The Importance of Having a White Deer / Fernando Dámaso

According to the Small Larousse Illustrated Dictionary: A a deer is a ruminant mammal of the cervidae family equipped with shovel-shaped horns.

In the Pocket Guide for Nature Lovers Jeanette Harris says: Deer 86-110 cm. height at the withers. Tail with black tip, which contrasts with the surrounding white spot, which also has the black border. The summer coat is brownish orange with white spots, in winter more gray. Usually in herds. Forests and parks.

This is the information I can provide about the deer. However, I will not talk about these deer, I am going to tell you about the white deer, yes, immaculately white, which originate in childhood and only leave with death. Mine, which has accompanied me since I was six, appeared one night in December before Christmas. I think it was fifteen or sixteen, I don’t remember clearly, it being so many years ago! Well, that night of the year of 1944, my white deer came with seven bells ringing, galloping through the clouds and entering through the bars of my window lattice. I awoke with a grunt and opened my eyes, I found before me eyes blacker and brighter than I had seen in my short life.

“I have come for forever,” he told me. “From today forward I am a part of you.”

His words surprised me. I never thought having a deer! I don’t know if it was that I was half asleep or because I loved the idea of having a white deer, the truth is that I accepted. Since that night, he has come in December each year, more or less on the fifteenth, and at the end of the first week of January he leaves. I never knew why, nor did I dare to ask. It was enough that he came. I knew he belonged to me, even if he was only with me twenty days each year. When I talked to my friends about my white buck some laughed. Who has seen a white deer! It will be gray or brown! “White deer don’t exist,” they said.

Others looked at me with complicity and a smile on their faces. Then I realized that there were those who knew the white deer and those who did not. Years passed and I grew up to become an adult, which is how to stop dreaming, but my white buck came back each year and accompanied me. As I learned more I realized that the white deer were different: they were not worried about eating grass and tender shoots, they were not in herds, and their feet did not leave visible traces, even in dusty or muddy path. Over time I learned that their favorite foods were love, tenderness and truth. Hate makes them sick and lies put them on the brink of insanity. Then they kick like wild horses and nobody can get close.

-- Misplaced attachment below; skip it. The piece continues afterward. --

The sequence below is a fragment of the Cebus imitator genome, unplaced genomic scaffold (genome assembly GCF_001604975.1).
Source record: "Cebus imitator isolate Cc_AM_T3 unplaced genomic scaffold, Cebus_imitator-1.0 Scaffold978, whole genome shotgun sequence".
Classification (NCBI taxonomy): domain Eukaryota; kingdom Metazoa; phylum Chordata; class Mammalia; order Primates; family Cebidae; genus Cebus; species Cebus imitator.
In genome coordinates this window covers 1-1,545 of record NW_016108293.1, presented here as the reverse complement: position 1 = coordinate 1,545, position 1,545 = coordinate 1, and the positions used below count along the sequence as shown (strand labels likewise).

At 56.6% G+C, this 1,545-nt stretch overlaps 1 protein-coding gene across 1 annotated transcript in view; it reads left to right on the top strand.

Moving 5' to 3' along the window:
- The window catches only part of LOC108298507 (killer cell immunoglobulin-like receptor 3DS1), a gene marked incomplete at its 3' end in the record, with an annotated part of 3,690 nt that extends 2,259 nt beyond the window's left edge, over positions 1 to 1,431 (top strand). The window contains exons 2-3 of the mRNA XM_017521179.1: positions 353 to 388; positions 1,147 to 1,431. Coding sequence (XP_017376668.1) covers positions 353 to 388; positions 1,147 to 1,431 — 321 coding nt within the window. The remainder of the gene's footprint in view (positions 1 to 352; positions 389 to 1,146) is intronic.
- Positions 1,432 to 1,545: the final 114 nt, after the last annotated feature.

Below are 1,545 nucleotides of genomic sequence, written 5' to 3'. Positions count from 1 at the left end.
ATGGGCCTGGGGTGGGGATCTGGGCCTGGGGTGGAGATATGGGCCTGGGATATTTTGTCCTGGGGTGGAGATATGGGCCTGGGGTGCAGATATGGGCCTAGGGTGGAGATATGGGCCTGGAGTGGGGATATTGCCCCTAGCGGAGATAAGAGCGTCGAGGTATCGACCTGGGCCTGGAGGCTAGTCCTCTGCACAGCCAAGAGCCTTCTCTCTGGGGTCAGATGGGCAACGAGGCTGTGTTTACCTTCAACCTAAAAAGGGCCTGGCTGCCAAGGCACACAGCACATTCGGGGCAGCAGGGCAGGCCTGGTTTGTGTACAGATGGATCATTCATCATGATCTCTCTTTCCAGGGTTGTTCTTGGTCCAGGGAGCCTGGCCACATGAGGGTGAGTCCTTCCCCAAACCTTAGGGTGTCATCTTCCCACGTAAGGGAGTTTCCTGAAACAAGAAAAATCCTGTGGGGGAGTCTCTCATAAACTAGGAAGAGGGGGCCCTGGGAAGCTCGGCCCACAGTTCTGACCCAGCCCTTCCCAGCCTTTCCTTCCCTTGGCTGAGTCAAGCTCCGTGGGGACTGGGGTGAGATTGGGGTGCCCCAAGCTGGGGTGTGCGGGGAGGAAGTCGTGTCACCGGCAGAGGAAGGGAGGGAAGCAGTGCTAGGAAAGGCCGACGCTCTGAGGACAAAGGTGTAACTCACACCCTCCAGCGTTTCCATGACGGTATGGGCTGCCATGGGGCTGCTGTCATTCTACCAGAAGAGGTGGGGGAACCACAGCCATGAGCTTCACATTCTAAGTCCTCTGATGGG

Remember, I saw mine only in that situation once or twice, fortunately not because of something I did, but for something he had seen or that had happened when he trotted to our annual meeting. He never wanted to talk about it. He always said, “In our bit of the year we only talk about happy things.” This was real, his presence filled me with joy and gave me enough energy to live until his next visit. My white buck and I continued with our meetings until the seventies.

Then, for reasons I’d rather not remember, the extinction of the white deer was decreed. Those who only had brown or gray deer turned to look for the owners of white deer. The white deer was found slaughtered. I decided to protect my white buck when he arrived that year with seven bells ringing, I asked him to be very quiet and hid him in my pillow. This was repeated the following year and another and so on until last year. That year, upon arrival, I asked him to ring his seven bells. He looked at me surprised but said nothing. In recent times he had learned to keep quiet. We took a walk, something we hadn’t done for many years, and I didn’t hide him from anyone as we toured the city. Some could see him and some could not. Those who could not see him were saying, “What a fool this man is talking to himself!” Those who saw him exclaimed, “What an incredibly beautiful white deer!” Then I knew that many had not forgotten the existence of the white deer.

In these days of the year, I began to behave as it did when I was a child and young. After the first week of January, as always, he left. He seemed happy and his black eyes glowed. I accompanied him with my eyes until he disappeared between two white clouds. Since then I keep thinking about him. This year, when December arrives, I will anxiously await the return of my white deer. I’m sure he will come with seven bells ringing. It is important to have a white deer!

November 25 2010